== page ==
Turning Savings into Guaranteed Lifetime Income
There are two traditional ways to make sure you never run out of income in retirement: (1) never spend your principal, and just live off the income from your savings; and (2) buy an annuity.
Why You Lose Money in the Stock Market
Stocks go up and down, but over the long haul, the trend has been up - way up - and it has been this way for generations. That being so, why do so many of us actually lose money in the stock market?
When Grown Children Move Back Home
Whether a grown child moves back in with you for your sake or for his or her own sake, it's a big step, and there are numerous issues to consider.
Required Minimum Distributions: What You Should Know
If you own a traditional IRA, or you have a 401(k) or similar account through a former employer, you generally have to start taking money out of these accounts once you get into your seventies, like it or not. The minimum you have to withdraw is called a "required minimum distribution."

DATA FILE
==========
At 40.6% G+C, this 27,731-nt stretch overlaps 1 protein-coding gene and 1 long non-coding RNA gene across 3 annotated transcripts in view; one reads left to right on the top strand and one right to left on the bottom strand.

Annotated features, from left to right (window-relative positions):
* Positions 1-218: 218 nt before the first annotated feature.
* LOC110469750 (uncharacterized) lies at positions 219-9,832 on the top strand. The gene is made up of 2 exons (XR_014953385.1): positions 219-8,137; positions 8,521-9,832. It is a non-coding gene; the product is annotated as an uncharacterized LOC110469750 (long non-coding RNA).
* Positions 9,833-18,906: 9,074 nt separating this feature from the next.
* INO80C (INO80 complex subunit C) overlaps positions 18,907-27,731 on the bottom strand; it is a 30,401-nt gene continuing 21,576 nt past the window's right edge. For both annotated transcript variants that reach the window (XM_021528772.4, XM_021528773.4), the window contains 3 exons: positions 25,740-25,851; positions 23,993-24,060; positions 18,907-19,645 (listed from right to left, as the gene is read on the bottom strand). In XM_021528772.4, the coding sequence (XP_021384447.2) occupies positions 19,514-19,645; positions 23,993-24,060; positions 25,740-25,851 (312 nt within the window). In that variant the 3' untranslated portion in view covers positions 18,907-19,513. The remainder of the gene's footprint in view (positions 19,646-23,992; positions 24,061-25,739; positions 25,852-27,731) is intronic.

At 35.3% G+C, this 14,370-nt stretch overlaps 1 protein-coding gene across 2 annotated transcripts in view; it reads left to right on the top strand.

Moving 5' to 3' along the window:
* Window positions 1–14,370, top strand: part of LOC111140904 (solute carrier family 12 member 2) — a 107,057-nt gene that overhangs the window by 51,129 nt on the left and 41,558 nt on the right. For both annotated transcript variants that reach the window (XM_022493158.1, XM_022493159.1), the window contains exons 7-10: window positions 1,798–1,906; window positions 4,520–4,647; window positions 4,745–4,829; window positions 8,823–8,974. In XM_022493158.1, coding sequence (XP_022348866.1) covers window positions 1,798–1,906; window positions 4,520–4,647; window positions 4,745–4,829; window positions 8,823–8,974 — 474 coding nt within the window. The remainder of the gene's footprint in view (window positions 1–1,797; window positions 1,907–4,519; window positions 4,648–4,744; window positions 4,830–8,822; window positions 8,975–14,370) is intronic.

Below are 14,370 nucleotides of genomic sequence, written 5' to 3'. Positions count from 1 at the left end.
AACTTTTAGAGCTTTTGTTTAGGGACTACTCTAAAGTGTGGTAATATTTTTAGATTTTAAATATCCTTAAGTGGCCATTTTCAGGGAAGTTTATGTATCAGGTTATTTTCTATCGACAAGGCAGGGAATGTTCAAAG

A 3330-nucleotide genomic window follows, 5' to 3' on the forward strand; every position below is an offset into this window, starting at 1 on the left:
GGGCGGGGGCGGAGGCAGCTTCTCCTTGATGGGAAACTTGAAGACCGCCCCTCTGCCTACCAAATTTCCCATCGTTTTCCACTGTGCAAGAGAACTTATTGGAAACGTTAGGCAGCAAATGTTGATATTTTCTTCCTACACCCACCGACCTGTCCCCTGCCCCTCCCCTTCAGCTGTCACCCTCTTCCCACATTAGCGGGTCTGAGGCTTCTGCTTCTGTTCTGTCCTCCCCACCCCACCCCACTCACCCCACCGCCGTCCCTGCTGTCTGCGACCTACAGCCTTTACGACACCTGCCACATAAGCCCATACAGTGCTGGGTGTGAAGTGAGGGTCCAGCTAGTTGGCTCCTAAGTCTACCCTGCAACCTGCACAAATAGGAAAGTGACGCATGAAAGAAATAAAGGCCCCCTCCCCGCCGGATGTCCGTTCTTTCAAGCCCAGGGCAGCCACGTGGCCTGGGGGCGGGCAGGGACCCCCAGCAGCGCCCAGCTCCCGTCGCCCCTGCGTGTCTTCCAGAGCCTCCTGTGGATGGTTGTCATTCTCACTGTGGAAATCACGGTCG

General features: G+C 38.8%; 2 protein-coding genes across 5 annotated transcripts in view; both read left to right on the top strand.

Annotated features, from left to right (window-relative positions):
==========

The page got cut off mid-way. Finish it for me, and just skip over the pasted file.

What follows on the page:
Making Loans and Gifts to Family Members
If you do decide to make a family loan or a significant financial gift, be smart about the details, whether your motives are entirely loving, or entirely financial, or somewhere in between. Put the terms in writing.
Keeping Life Insurance during Retirement - Or Not
Do you need life insurance when you're retired? This is not always easy to answer, and you may need to consult a professional advisor, or at least use good software, to help you decide.
What If You Can't Afford To Retire?
If you listen to the ads from financial companies, or read the financial press, or watch financial gurus and hucksters on television, you may think that being financially ready for retirement means investing your money shrewdly.
When a Parent Can No Longer Live Alone
What can you do if a parent or other elderly person in the family has become increasingly infirm, or else has had an accident or medical emergency after which living alone just isn't feasible any more?
What Should Your Withdrawal Rate Be in Retirement?